Big league ball players in the main are unschooled, self-centered and reactionary. Their anti-labor attitude is perhaps natural since they reached the top because of individual talents and individual effort. They are all capitalists or would-be capitalists. So they snoot unions, refusing to see beyond their batting averages.
Probably the owners would have made some changes in the player contract this year even if the Baseball Guild hadn't come along to betray signs of unrest in the ranks. Lawsuits with the Mexican League have brought the validity of the standard contract under fire and impelled the owners to strengthen their legal position, just as the National Football League altered its contract form when war with the All-America Conference developed. The invitation to the players to participate in proposing changes is pap for noisy brats.
Not that the "demands" as dictated don't represent gains for the players. A $5,500 minimum wage would involve many substantial increases. There are more $2,500 rookies in the majors than the fans imagine. A $5-per-day allowance for spring training expenses (when no salaries are paid) is no more than fair. However, both these points would be taken care of in many instances through the salary increases which would have to be given next year.
There is no reason why a sound pension plan can't be worked out. But not by ball players or baseball writers. Actuaries would have to figure out a scale of payments for the majors and minors, for players whose career is short and those who give long service. Substituting sixty days' severance pay for the ten-day release clause doesn't afford job security, of course. It only greases the slide, easing the departing player's exit.
Probably the biggest reform proposed is a rule providing that when a club asks waivers on any player the waiver request cannot be withdrawn if another club puts in a claim. Fans are not advised to give odds that this rule will pass. It would put unwelcome obstacles in the path of owners who dote on evading the waiver rule to smuggle fellows like Hank Borowy out of the league.
—July 31, 1946
They Can't Lose for Winning
Among the people who are supposed to be competent judges—meaning baseball managers and players and umpires and writers and fans and the neighbor who is getting rich running hot toilet tissue and Rinso—the consensus is that the Dodgers are not good enough to win a pennant.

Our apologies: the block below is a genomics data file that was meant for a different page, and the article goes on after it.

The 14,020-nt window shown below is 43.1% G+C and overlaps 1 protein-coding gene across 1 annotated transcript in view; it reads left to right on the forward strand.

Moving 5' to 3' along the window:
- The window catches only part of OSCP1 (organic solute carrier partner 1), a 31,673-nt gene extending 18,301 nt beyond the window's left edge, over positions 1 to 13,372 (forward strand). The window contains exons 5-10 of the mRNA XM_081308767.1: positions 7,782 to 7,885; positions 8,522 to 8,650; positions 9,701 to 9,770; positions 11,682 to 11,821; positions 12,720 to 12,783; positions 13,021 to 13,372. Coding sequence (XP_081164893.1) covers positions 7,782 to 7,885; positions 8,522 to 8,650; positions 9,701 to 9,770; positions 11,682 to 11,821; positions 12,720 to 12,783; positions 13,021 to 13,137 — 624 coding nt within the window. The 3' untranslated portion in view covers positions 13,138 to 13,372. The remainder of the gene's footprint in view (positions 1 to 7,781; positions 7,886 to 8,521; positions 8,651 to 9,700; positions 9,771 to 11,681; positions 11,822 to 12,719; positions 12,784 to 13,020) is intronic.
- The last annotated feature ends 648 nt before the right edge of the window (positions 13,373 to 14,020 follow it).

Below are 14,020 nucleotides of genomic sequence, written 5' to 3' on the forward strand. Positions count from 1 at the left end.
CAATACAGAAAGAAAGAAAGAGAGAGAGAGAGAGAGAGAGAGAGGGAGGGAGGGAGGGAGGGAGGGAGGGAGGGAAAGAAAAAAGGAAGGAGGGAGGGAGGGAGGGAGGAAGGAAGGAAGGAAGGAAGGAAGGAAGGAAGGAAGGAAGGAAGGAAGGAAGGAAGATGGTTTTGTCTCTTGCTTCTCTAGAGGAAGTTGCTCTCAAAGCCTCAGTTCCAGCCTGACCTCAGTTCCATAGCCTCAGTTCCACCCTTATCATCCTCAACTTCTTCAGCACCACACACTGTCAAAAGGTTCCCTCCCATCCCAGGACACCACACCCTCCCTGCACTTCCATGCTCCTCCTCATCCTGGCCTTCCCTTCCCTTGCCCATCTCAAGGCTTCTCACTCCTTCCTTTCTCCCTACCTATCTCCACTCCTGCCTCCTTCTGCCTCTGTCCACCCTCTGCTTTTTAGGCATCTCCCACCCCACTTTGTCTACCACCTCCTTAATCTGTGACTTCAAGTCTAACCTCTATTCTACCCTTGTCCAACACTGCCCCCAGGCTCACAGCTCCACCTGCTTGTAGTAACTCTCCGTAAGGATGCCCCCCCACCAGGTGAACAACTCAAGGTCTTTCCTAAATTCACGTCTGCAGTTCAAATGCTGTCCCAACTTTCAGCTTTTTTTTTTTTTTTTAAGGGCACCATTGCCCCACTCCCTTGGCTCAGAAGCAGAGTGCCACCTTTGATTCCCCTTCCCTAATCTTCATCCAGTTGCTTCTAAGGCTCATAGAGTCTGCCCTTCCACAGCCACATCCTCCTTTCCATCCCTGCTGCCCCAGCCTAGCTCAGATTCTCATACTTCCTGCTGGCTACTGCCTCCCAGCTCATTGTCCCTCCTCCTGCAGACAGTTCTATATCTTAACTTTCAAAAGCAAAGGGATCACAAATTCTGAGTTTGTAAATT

This practically guarantees the National League championship to the Cardinals or Cubs except for one purely technical detail: i.e., the fact that the Dodgers are, and have been, and give every appearance of intending to remain in first place.
What keeps them up there is one of those questions like how long is a piece of string. On the surface, they appear to have four ball players. There is a Mr. Pete Reiser who is, gimpy shoulder and all, about as fine a ball player as a human being can be. There is a Mr. Dixie Walker, having pretty close to the best season of a blameless life. There is a Mr. Pee Wee Reese, a peerless shortstop and incomparably discerning literary critic. There is a Mr. Ed Stanky, a compact little bundle of distilled malice.
Along with this quartet, there is an assortment of characters who wander into the lineup and out again, and a slew of pitchers who win one day and are strictly dog-meat the next. It is a virtual certainty there won't be a twenty-game winner in the lot, and it could very well be nobody will win more than fifteen. The leader of this band is a little lefthanded cutie of the sort scouts make a career of ignoring.
What the Dodgers have is a strong weakness for winning. Call it chutzpuh or opportunism or elan or moxie or, to go first class like Funk and Wagnall, the guts of burglars. Whatever the word is, they've got it. And they win the big ones.
That was the point Tuesday night when the Cardinals came to Ebbets Field. St. Louis was second by two and a half games. A sweep of the three-game series would mean first place for the Cards. They tossed in Howie Pollet, whom the Dodgers hadn't beaten, against Rube Melton, who hadn't beaten anybody. And the Dodgers won the big one, 2 to 1. This was the key game. It made the series a "lock" for Brooklyn. It robbed yesterday's St. Louis victory of its meaning. It left the Cards with no place to go but away, still in second place.
Brooklyn was lucky to win, which is no rap. In a game as tightly contested as this, it usually is the luckier team which wins. Pollet had beautiful control and walked only one batsman, yet it was his wild pitch that put the winning run in position to score.
He'd given a sample of his control just before. Reese had opened the home seventh with a triple and Pollet, pitching with painful caution to Reiser, missed the plate with his first three throws. Nevertheless, he had enough to work the count to three-and-two and then make Reiser pop up. After Walker singled Reese home for a tie, Pollet threw one into the dirt and Dixie took second, whence he scored when Furillo's drive bounced into the left field seats. Save for the wild pitch, Walker would have been stalled at third on Furillo's ground-rule double.
Everybody wrote that Stanky saved the game in the ninth. He did. With Stan Musial on second, Whitey Kurowski on first and one out, Harry Walker slashed one over the mound, which Stanky chased into short center, overtook, and flung backwards as he raced toward the fence. His under-arm throw forced Kurowski.
Sometimes you see an infielder run down a ball like that, but not once in a hundred times can he complete a play on it. True, the ball ticked Hank Behrman's glove, which slowed it down just enough to give Stanky a chance. But the point was, the little guy never quit on the ball, hopeless though the effort seemed.